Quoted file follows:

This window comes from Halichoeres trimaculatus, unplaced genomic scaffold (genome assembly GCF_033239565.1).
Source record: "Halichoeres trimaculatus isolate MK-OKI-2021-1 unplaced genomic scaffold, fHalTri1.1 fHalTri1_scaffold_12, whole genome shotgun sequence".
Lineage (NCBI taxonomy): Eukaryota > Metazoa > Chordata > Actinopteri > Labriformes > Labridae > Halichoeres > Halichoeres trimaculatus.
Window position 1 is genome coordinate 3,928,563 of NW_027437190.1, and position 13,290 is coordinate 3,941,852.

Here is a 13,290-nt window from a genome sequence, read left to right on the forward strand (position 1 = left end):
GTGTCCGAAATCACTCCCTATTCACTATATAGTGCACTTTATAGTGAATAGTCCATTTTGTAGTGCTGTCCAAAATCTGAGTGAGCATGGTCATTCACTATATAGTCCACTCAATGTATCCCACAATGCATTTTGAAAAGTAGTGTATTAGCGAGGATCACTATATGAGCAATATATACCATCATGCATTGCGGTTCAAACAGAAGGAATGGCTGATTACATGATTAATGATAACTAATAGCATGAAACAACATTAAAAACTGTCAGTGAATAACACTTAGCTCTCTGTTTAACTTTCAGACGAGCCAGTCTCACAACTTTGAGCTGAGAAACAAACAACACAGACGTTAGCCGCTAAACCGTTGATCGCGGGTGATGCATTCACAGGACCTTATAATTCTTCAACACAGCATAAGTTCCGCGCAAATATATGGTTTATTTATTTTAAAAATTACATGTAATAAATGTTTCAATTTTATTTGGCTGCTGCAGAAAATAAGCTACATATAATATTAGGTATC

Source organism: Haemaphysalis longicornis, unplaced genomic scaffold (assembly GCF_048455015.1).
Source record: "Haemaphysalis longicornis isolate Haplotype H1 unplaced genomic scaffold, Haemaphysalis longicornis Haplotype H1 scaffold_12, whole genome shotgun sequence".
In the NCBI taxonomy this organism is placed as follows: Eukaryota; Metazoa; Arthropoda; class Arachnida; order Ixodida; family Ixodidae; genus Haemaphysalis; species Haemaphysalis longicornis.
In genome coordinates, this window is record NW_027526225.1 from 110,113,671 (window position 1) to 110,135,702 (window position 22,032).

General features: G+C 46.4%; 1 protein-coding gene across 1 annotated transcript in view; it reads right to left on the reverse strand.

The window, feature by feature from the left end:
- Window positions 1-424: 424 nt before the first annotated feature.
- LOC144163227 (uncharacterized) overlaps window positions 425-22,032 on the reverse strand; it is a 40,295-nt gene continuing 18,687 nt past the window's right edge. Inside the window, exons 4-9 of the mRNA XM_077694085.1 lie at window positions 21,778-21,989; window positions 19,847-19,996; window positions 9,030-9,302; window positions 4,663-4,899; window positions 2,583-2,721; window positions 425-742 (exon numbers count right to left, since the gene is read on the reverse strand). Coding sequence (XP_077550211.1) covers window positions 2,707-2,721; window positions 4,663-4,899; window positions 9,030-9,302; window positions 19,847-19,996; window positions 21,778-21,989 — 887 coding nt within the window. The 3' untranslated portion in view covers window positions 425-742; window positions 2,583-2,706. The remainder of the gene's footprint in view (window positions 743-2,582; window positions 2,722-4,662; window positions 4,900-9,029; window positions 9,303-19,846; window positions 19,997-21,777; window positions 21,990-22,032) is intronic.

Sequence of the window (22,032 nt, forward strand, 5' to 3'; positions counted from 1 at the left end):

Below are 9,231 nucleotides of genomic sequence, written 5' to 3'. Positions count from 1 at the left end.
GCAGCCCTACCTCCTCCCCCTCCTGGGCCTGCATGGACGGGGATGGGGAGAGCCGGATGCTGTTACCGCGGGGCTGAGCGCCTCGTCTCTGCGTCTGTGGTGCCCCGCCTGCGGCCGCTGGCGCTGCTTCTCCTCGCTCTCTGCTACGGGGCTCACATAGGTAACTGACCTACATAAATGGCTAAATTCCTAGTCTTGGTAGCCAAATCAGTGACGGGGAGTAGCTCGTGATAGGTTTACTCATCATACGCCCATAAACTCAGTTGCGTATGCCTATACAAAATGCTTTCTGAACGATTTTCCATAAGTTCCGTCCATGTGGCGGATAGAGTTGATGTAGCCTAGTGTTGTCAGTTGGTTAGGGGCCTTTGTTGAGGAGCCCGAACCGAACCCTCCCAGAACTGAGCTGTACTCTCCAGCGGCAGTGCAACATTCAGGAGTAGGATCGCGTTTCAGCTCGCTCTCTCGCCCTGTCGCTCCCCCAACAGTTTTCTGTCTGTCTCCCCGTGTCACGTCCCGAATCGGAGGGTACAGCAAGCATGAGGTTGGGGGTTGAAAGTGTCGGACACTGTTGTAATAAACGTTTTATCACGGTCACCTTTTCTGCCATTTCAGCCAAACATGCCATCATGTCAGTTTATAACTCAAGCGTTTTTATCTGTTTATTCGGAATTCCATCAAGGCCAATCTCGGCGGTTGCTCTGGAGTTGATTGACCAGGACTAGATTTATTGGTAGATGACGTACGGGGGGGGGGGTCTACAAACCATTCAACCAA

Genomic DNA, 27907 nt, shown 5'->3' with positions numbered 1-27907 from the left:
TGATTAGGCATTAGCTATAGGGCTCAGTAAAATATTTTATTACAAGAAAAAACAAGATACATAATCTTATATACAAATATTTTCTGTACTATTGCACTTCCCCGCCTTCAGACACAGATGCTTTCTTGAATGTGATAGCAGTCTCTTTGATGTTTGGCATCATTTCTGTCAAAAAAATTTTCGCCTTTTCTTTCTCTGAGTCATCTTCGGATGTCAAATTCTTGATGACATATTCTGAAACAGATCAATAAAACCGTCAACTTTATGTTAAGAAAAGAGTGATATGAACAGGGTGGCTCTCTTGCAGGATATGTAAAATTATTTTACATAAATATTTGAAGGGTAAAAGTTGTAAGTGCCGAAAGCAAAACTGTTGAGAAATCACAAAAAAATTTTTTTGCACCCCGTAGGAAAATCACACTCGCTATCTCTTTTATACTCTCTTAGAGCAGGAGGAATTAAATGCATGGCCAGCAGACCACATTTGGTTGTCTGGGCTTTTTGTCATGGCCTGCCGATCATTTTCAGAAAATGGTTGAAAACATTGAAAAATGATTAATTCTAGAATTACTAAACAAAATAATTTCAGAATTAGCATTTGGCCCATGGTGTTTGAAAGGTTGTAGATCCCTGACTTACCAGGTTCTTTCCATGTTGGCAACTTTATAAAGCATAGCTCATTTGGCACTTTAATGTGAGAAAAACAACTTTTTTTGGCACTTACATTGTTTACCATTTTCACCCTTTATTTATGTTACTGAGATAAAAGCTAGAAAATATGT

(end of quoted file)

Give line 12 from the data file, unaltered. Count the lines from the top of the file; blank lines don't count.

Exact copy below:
The window, feature by feature from the left end: